(WEST PALM BEACH, FL) — Seventh-grade Spanish class was the first time Alex Del Dago sat down with the intention of learning his father’s native language. Although simplistic, this class served as the gateway for meaningful communication with his grandma, whom he calls abuela, who only speaks Spanish.
His abuela tells him that she’s glad he learned the language and that his ability to speak Spanish has improved their relationship.
“I knew that if I didn’t put in the work or put in the practice to learn it, I may never be, never be able to actually have like a real substantial conversation with her,” Del Dago said.
According to the Pew Research Center, “Hispanic identity fades across generations,” with less and less people with Hispanic heritage identifying as being Hispanic. Similarly, the more generations a family has been in the United States, the less likely they are to teach their children Spanish. But some Gen-Z Latino-Americans are reclaiming their culture via language, learning it later on in life, such as Del Dago.
From 7th grade through college, Del Dago studied Spanish through courses at school. His dad was born in Cuba and immigrated to the United States when he was 4 years old, along with his younger brother and parents. The family left Cuba during the Freedom Flights of the late 60s and early 70s.
Del Dago’s dad had a difficult time learning English without a program for non-native speakers and he didn’t feel like his son fit in with the other students in class, which influenced his decision to speak to Del Dago exclusively in English.
“At the time [my parents] decided it would be better just to raise me speaking English because they thought it would be easier for me to fit in and adjust and make friends quickly,” Del Dago said.
This isn’t unusual either. With each generation, the number of Hispanic heritage parents who speak to their children in Spanish decreases. Seventy-one percent of U.S.- born second-generation Latino parents speak to their children in Spanish and fewer than half of all third- or higher-generation Latino parents do, according to the Pew Research Center.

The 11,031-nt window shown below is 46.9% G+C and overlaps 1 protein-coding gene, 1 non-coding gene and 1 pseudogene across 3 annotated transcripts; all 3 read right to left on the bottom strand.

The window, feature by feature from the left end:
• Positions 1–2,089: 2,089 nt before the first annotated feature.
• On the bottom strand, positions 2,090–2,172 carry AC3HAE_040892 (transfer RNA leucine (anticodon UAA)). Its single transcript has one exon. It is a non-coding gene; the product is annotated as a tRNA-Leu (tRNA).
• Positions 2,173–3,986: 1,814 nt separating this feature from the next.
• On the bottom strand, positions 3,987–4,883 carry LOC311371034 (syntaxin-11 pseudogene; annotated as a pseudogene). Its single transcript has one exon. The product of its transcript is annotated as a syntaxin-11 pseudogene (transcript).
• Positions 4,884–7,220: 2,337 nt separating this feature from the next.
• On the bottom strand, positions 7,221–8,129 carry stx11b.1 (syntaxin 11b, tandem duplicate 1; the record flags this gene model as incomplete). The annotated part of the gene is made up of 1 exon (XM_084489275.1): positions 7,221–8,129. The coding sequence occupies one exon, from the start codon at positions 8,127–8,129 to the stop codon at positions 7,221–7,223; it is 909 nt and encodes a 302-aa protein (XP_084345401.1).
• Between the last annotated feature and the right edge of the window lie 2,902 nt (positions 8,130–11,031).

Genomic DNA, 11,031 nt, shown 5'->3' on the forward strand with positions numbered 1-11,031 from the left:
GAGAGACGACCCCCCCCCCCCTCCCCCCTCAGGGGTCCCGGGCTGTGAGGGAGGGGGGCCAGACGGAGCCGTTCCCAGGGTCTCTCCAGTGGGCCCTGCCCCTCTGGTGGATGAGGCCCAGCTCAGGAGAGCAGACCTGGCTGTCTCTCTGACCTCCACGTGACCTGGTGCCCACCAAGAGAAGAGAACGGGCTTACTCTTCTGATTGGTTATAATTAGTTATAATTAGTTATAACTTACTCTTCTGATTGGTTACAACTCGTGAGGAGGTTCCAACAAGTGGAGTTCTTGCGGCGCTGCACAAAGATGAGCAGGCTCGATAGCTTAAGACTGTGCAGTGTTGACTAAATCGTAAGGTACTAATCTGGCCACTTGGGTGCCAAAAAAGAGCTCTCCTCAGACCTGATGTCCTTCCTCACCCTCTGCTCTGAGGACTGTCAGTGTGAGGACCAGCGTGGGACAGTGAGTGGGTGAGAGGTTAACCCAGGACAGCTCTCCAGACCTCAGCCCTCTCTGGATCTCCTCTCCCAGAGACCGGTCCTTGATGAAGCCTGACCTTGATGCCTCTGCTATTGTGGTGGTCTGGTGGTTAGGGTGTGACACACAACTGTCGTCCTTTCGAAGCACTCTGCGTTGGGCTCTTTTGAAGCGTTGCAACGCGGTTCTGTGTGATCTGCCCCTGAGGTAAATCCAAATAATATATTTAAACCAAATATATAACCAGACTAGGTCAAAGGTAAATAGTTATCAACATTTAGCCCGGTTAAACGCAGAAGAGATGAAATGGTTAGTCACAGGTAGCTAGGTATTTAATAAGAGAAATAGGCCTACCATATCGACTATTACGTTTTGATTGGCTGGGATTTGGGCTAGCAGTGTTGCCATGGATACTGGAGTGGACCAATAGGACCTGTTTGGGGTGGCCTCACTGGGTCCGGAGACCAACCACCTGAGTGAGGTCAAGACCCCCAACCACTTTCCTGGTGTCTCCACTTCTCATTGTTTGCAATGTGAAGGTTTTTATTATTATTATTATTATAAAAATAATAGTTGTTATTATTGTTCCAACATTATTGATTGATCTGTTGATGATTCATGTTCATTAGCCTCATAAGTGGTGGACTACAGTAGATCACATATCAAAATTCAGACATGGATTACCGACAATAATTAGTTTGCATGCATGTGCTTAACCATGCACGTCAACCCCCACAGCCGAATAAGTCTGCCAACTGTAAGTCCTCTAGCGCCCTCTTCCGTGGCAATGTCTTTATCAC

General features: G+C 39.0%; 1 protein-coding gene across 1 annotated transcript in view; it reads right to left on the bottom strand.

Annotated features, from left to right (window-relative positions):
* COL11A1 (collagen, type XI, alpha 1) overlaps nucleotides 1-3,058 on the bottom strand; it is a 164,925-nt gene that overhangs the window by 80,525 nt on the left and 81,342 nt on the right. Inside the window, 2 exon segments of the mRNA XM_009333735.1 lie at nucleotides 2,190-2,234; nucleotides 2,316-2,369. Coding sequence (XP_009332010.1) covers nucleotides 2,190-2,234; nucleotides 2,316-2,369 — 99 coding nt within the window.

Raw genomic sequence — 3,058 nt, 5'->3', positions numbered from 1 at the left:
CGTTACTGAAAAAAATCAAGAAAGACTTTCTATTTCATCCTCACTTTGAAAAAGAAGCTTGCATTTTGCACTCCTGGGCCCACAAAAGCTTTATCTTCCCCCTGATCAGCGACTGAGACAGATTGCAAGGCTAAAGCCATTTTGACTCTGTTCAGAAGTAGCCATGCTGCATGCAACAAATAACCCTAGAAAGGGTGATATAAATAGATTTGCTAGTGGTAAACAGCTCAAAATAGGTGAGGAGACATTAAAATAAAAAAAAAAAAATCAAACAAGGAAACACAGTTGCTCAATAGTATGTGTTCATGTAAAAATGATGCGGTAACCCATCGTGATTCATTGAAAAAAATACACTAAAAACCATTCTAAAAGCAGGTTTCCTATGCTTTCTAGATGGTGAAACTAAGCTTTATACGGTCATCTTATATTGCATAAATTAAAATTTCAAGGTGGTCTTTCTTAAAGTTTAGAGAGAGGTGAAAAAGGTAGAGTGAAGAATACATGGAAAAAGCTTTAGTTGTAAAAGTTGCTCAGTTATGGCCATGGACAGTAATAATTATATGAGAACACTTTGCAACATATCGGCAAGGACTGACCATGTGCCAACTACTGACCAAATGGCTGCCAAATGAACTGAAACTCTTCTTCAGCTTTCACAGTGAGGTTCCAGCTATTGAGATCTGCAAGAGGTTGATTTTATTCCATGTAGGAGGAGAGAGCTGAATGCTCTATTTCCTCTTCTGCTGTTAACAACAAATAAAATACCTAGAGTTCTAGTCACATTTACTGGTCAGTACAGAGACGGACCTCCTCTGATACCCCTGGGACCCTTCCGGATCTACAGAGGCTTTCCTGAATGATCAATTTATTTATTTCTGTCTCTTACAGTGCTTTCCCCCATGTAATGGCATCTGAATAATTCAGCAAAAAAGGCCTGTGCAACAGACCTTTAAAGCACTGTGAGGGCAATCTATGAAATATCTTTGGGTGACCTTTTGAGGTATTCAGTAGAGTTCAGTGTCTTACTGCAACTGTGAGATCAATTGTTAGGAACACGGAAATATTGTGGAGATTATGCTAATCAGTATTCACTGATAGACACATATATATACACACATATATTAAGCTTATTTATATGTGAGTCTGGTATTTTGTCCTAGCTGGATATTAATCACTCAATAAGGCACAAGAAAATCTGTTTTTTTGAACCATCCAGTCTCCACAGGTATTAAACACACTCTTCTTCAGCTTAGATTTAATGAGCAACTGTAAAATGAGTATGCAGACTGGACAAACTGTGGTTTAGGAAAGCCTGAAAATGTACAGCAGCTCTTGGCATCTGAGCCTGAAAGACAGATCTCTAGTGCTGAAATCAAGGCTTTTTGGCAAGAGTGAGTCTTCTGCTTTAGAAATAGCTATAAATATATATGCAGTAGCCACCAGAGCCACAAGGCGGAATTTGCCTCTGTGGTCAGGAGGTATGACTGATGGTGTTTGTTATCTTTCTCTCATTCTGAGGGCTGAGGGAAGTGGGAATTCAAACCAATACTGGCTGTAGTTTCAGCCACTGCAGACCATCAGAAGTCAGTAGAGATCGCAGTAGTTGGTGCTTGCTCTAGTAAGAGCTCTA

“One of the main proponents of allowing children or creating more dual language programs is Dr. Kim Potoski, and she has found no evidence that just growing up in these bilingual settings will take away from your ability to speak English. On the contrary — It helps you,” Anel Brandl, a professor at Florida State University who teaches Spanish to students with Hispanic heritage, said.
Mia Hernandez is a former student of Brandl’s and has a similar upbringing to Del Dago. Her dad is also from Cuba. Growing up, her parents worried that teaching her Spanish would hinder her ability to speak English, although Brandl says that recent research has disproven that.
Hernandez recently graduated from Florida State University with a minor in Spanish. Now she’s fluent in a language she barely spoke growing up.
“I feel a lot closer to my Cuban heritage now that I speak Spanish than before when I almost completely rejected it in favor of learning English so that I could fit in with my English-speaking American friends,” Hernandez said.
Just like Del Dago, learning Spanish transformed her relationships with her family members.
“I think the difference has just been getting to know my grandmother a lot more and about her life growing up in Cuba,” Hernandez said.
She emphasizes that you don’t need to speak Spanish in order to feel connected to your culture.
“I don’t think that it’s something that there should be any guilt or shame around not learning, but I think it’s also up to us to figure out how to move forward, as Cuban Americans, deciding how we want to raise our children, and so whether we want to teach our children Spanish, we want to teach them about maybe the culture and the food,” she said.
Now, Hernandez is training to teach Spanish speakers abroad English, and Del Dago is getting his Ph.D. in art history, focusing on queer Latin artists. Both have worked to connect to their familial heritage through the power of language.
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